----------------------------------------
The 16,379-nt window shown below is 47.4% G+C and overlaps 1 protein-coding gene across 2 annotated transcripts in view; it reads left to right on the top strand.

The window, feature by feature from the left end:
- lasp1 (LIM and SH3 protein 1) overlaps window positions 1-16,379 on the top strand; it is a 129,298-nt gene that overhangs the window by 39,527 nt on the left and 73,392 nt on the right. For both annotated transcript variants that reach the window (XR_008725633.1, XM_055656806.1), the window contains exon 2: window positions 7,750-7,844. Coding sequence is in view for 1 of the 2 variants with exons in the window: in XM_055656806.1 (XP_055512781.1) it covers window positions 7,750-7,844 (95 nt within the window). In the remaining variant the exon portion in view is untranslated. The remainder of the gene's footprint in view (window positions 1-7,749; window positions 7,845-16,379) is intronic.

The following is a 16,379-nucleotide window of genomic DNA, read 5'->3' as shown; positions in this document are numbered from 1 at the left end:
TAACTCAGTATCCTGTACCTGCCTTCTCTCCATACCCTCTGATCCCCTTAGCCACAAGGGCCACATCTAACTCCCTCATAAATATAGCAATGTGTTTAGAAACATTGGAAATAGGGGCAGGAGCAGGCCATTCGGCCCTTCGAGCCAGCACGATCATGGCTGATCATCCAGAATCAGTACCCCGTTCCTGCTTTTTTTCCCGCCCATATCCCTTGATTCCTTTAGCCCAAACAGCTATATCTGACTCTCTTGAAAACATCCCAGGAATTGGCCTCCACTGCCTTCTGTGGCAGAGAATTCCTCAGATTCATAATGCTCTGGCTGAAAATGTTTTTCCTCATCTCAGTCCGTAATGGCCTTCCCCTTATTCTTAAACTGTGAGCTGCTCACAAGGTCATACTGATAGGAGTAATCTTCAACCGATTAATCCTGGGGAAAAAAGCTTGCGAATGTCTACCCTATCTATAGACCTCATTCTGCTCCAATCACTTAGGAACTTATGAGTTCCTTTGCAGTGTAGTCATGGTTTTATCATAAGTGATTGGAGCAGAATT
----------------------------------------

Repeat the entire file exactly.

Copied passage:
The 16,379-nt window shown below is 47.4% G+C and overlaps 1 protein-coding gene across 2 annotated transcripts in view; it reads left to right on the top strand.

The window, feature by feature from the left end:
- lasp1 (LIM and SH3 protein 1) overlaps window positions 1-16,379 on the top strand; it is a 129,298-nt gene that overhangs the window by 39,527 nt on the left and 73,392 nt on the right. For both annotated transcript variants that reach the window (XR_008725633.1, XM_055656806.1), the window contains exon 2: window positions 7,750-7,844. Coding sequence is in view for 1 of the 2 variants with exons in the window: in XM_055656806.1 (XP_055512781.1) it covers window positions 7,750-7,844 (95 nt within the window). In the remaining variant the exon portion in view is untranslated. The remainder of the gene's footprint in view (window positions 1-7,749; window positions 7,845-16,379) is intronic.

The following is a 16,379-nucleotide window of genomic DNA, read 5'->3' as shown; positions in this document are numbered from 1 at the left end:
TAACTCAGTATCCTGTACCTGCCTTCTCTCCATACCCTCTGATCCCCTTAGCCACAAGGGCCACATCTAACTCCCTCATAAATATAGCAATGTGTTTAGAAACATTGGAAATAGGGGCAGGAGCAGGCCATTCGGCCCTTCGAGCCAGCACGATCATGGCTGATCATCCAGAATCAGTACCCCGTTCCTGCTTTTTTTCCCGCCCATATCCCTTGATTCCTTTAGCCCAAACAGCTATATCTGACTCTCTTGAAAACATCCCAGGAATTGGCCTCCACTGCCTTCTGTGGCAGAGAATTCCTCAGATTCATAATGCTCTGGCTGAAAATGTTTTTCCTCATCTCAGTCCGTAATGGCCTTCCCCTTATTCTTAAACTGTGAGCTGCTCACAAGGTCATACTGATAGGAGTAATCTTCAACCGATTAATCCTGGGGAAAAAAGCTTGCGAATGTCTACCCTATCTATAGACCTCATTCTGCTCCAATCACTTAGGAACTTATGAGTTCCTTTGCAGTGTAGTCATGGTTTTATCATAAGTGATTGGAGCAGAATT